The Humanistic and Economic Burden of Alzheimer's Disease

Neurol Ther. 2022 Jun;11(2):525-551. doi: 10.1007/s40120-022-00335-x. Epub 2022 Feb 22.


Alzheimer's disease (AD) is the leading cause of cognitive impairment and dementia in older individuals (aged ≥ 65 years) throughout the world. As a result of these progressive deficits in cognitive, emotional, and physical function, AD dementia can cause functional disability and loss of independence. To gain a deeper understanding of the recent literature on the burden of AD, including that of mild cognitive impairment (MCI) due to AD, we conducted a comprehensive targeted review of the PubMed-indexed literature (2014 to 2021) to examine the humanistic and economic burden of AD (including MCI) in North America, Europe, and Asia. Our literature review identified a range of factors associated with quality of life (QoL): some factors were positively associated with QoL, including caregiver relationship, religiosity, social engagement, and ability to engage in activities of daily living (ADL), whereas other factors such as neuropsychiatric symptoms were associated with poorer QoL. While patient- and proxy-rated QoL are highly correlated in patients with early AD dementia, proxy-rated QoL declines more substantially as severity worsens. The maintenance of self-reported QoL in patients with more severe AD dementia may be due to lack of awareness or to adaptation to circumstances. Compared to persons with normal cognition, MCI is associated with a greater cost burden, and individuals with MCI exhibit worse QoL. Key drivers of the societal economic burden of AD include disease severity, dependence level, institutionalization, and comorbidity burden. Evaluation of the impact of a hypothetical disease-modifying treatment delaying the progression from MCI to AD has suggested that such a treatment may result in cost savings.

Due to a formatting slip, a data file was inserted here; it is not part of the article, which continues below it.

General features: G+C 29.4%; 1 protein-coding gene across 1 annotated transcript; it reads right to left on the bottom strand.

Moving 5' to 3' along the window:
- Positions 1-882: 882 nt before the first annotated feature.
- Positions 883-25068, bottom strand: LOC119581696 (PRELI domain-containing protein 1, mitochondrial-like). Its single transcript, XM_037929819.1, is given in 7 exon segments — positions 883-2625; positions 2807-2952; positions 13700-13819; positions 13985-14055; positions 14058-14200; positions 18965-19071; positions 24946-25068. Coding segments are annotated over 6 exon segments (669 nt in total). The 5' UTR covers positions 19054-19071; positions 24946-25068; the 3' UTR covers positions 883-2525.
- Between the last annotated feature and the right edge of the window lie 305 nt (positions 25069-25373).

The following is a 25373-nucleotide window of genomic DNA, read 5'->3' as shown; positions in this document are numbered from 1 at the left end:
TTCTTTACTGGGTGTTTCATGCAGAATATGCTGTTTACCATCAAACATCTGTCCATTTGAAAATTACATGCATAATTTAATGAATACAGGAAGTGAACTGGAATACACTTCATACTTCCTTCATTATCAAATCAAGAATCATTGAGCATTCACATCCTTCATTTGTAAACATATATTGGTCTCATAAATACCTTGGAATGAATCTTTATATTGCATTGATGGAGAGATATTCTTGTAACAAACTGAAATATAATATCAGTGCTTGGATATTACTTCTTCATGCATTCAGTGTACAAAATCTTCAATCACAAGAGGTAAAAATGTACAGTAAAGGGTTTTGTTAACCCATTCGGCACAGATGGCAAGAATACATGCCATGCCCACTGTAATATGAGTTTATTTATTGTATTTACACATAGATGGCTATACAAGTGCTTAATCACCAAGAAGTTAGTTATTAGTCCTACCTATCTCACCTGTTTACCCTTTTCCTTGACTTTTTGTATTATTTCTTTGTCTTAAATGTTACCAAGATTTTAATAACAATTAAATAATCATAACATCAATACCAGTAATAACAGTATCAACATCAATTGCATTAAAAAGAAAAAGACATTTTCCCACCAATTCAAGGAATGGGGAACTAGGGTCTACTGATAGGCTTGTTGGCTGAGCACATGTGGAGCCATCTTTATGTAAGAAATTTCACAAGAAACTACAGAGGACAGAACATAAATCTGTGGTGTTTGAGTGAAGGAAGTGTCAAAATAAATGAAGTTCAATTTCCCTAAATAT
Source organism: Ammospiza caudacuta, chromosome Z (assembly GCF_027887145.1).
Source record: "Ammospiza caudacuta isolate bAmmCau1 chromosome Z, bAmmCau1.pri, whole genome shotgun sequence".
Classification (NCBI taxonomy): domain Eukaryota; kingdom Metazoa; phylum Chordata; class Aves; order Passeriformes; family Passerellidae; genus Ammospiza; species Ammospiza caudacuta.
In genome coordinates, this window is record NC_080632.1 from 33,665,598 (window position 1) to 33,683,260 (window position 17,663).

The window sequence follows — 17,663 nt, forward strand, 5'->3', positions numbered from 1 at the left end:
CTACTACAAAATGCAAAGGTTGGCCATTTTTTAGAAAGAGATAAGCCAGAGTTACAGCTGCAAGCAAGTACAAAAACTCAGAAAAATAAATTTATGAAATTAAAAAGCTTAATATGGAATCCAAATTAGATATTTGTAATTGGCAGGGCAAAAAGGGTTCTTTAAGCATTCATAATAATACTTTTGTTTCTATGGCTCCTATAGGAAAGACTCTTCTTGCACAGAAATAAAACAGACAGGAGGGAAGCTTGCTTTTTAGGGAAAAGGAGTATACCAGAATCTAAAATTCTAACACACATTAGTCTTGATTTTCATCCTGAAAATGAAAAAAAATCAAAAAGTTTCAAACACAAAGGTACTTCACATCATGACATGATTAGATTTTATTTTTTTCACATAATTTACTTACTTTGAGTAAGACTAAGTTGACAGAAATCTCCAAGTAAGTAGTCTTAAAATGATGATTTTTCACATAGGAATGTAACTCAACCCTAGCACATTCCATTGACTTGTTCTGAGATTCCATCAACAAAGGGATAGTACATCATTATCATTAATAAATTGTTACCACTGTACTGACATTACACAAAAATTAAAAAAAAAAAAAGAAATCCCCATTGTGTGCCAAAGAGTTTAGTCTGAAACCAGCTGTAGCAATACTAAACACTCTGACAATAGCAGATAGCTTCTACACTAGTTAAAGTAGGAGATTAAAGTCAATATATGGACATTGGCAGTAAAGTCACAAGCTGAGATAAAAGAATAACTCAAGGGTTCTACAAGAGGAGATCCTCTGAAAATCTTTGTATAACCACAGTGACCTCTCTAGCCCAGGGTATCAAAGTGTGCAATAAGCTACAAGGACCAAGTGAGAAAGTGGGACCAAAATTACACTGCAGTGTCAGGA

Keywords: Alzheimer’s disease; Economic burden; Humanistic burden; Informal care costs; Mild cognitive impairment.

Publication types

  • Review